The overall aim of the project is comparative: investigating the future of reindeer herding in Norway, Sweden and Finland in a changing environment.
I’m the leader of Work-package 2 (WP 2): Living landscapes – ecologic and social foundations of mobility.
The overall staring point for WP 2 is a conceptual designation of differences important for
movement and organization of reindeer husbandry across the countries.
WP 2: Living landscapes – ecologic and social foundations of mobility
The movement of pastoralists with their herds is an adaptation to changing environmental conditions, and is shaped by both the animals’ behaviour and human decision-making. Their options to flexibly move across the landscape, either as large-scale seasonal migrations or at smaller scales within the seasonal range as a reaction to the unpredictability of resource availability (Næss 2013, Butt et al. 2009), are influenced by landscape characteristics, originating from ecological and social processes. Across Fennoscandia, the degree of reindeer herders’ mobility is highly variable. This gradient in mobility as a result of different socio-political circumstances is likely to affect the reindeer and the herders significantly in their exposure to environmental change. On top of this, with changing climate, the drivers of mobility are changing rapidly and it remains to be seen how these changes will affect reindeer movement, as well as the herders’ actions and capacity to adapt to these changes.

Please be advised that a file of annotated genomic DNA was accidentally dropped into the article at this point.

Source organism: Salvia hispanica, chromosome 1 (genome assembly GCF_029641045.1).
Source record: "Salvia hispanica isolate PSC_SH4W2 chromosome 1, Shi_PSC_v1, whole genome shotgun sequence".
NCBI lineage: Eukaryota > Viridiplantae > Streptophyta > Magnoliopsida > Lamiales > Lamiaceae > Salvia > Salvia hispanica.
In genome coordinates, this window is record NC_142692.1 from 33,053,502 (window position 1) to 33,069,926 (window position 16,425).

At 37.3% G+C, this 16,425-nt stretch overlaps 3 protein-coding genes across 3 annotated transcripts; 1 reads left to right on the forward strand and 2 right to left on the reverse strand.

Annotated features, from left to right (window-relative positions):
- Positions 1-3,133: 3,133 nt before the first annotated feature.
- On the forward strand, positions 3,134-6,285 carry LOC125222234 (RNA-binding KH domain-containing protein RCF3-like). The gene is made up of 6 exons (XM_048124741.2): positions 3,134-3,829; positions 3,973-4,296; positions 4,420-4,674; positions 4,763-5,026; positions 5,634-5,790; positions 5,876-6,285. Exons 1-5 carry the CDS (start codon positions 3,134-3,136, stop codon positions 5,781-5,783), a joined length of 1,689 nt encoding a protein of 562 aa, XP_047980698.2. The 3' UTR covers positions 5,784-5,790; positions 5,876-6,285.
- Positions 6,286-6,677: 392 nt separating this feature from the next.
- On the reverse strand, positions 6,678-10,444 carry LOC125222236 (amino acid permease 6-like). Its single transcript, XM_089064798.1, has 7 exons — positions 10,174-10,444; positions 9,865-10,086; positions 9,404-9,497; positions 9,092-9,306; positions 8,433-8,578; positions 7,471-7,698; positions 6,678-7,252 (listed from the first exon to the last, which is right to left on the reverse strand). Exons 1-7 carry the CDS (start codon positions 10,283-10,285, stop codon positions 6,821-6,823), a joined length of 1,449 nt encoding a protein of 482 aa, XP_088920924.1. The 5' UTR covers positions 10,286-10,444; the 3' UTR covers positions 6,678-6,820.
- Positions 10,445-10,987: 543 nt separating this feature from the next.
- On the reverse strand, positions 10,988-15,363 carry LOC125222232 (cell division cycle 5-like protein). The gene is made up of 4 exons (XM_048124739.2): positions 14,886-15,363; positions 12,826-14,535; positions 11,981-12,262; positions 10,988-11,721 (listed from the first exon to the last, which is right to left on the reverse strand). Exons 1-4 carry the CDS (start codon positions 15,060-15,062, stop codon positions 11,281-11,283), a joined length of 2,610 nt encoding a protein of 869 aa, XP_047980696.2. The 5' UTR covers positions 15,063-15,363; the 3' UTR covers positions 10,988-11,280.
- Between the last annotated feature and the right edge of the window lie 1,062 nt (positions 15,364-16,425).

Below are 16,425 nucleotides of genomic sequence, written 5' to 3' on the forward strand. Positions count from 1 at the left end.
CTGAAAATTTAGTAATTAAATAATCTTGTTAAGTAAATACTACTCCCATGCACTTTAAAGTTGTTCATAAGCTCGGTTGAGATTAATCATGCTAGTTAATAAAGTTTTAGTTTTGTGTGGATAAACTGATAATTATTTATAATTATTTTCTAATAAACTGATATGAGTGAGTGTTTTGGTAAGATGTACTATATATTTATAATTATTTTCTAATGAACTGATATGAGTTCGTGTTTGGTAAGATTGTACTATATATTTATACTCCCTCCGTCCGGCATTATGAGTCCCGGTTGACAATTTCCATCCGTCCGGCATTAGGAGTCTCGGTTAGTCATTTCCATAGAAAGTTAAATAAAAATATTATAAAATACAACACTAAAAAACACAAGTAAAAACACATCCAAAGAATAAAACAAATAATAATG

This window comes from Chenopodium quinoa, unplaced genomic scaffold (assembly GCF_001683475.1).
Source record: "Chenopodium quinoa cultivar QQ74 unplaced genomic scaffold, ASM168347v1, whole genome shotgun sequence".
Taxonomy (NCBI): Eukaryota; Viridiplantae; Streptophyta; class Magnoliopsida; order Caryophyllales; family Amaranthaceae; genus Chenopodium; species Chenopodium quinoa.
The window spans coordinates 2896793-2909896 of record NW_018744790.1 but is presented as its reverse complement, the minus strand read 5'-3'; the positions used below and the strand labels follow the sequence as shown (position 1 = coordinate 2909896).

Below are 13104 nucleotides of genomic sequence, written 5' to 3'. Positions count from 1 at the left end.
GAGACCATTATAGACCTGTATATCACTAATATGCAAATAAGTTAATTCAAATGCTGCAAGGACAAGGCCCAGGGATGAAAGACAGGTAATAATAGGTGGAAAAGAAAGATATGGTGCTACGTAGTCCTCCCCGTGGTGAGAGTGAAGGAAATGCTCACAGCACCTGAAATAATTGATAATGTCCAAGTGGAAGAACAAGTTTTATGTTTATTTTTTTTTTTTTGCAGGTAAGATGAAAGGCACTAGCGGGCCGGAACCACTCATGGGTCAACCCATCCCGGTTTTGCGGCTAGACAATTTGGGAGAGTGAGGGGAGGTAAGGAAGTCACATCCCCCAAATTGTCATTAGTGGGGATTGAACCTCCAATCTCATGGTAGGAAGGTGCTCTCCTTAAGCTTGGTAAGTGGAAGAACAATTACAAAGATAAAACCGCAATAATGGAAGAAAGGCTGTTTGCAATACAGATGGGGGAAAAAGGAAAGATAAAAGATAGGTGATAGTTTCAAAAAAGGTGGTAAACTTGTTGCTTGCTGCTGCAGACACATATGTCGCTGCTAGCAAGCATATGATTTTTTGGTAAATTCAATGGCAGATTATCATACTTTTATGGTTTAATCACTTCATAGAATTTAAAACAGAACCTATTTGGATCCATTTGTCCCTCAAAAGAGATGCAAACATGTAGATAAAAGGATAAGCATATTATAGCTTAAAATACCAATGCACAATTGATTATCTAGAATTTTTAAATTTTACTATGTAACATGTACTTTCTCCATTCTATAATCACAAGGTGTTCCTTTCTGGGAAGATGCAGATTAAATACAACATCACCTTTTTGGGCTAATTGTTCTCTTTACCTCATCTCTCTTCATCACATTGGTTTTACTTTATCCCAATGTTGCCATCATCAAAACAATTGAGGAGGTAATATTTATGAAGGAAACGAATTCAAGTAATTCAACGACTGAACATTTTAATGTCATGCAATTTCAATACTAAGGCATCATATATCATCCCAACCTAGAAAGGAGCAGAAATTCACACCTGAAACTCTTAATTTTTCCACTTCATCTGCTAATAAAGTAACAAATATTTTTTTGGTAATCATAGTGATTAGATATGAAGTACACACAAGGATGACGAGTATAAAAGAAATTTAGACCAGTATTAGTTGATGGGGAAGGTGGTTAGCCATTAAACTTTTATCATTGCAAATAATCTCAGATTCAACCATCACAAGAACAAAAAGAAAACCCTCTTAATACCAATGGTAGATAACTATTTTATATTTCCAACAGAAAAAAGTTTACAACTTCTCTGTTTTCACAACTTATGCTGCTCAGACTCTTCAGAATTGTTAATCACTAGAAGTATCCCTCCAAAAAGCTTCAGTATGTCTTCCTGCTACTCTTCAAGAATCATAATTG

Mobility is threatened by fragmentation, i.e. the dissection of natural systems into isolated parts (Galvin et al. 2008, Hobbs et al. 2008, Polak et al. 2014). Fragmentation of rangelands is largely a result of two key ideas that influence policy and management (Hobbs et al. 2008): First, the view that exclusive land use promotes human welfare and natural processes because individual property rights work as an incentive for sustainable land stewardship (Galvin et al. 2008, Yeh 2003). Second, the delineation of rangeland into small units provides movement control of animals, assumed to promote rangeland productivity (Hobbs et al. 2008). In practice however, fragmentation may increase rangeland degradation, because it increases concentration of both people and livestock, as seen in Northern Finland and Finnmark in Norway (Tømmervik et al. 2004, Kumpula 2001).
Mobility is, however, not only structured by access to the physical landscape, but also by the social landscape since movements are usually undertaken in collaboration with other herders. Transforming traditional pastoral land tenure (defined as the relationship between people and the land, and the rules that regulate how the land can be used, possessed, and redistributed Kushnick et al. 2014) from commons to private may threaten the cooperative nature of nomadic pastoralists (cf. Næss 2012).
Cooperation is an integral to pastoral production, as pastoralists with extensive cooperative networks do better (Næss 2012, Næss et al. 2010, Næss et al. 2009). Fragmentation may thus have a negative impact on climate change adaptation: while environmental variability is predicted to increase with climate change, the nomads’ ability to respond by moving may be reduced (Næss 2013). Similarly, by changing/reducing the cooperative nature of herding, land tenure changes may severely hamper the herders’ ability to deal with increased environmental variation.
Objectives – To investigate differences in the importance of mobility and cooperation and how it may be impacted by climate change and land tenure systems.
- establish baseline of large-scale seasonal movements and how they have changed historically in response to climate, infrastructures and management strategies;
- investigate to what degree reindeer herders use mobility to deal with day-to-day environmental variation and how it differs depending on winter pastures; and
- Investigate the importance of cooperation and how social organisation is influenced by land tenure.
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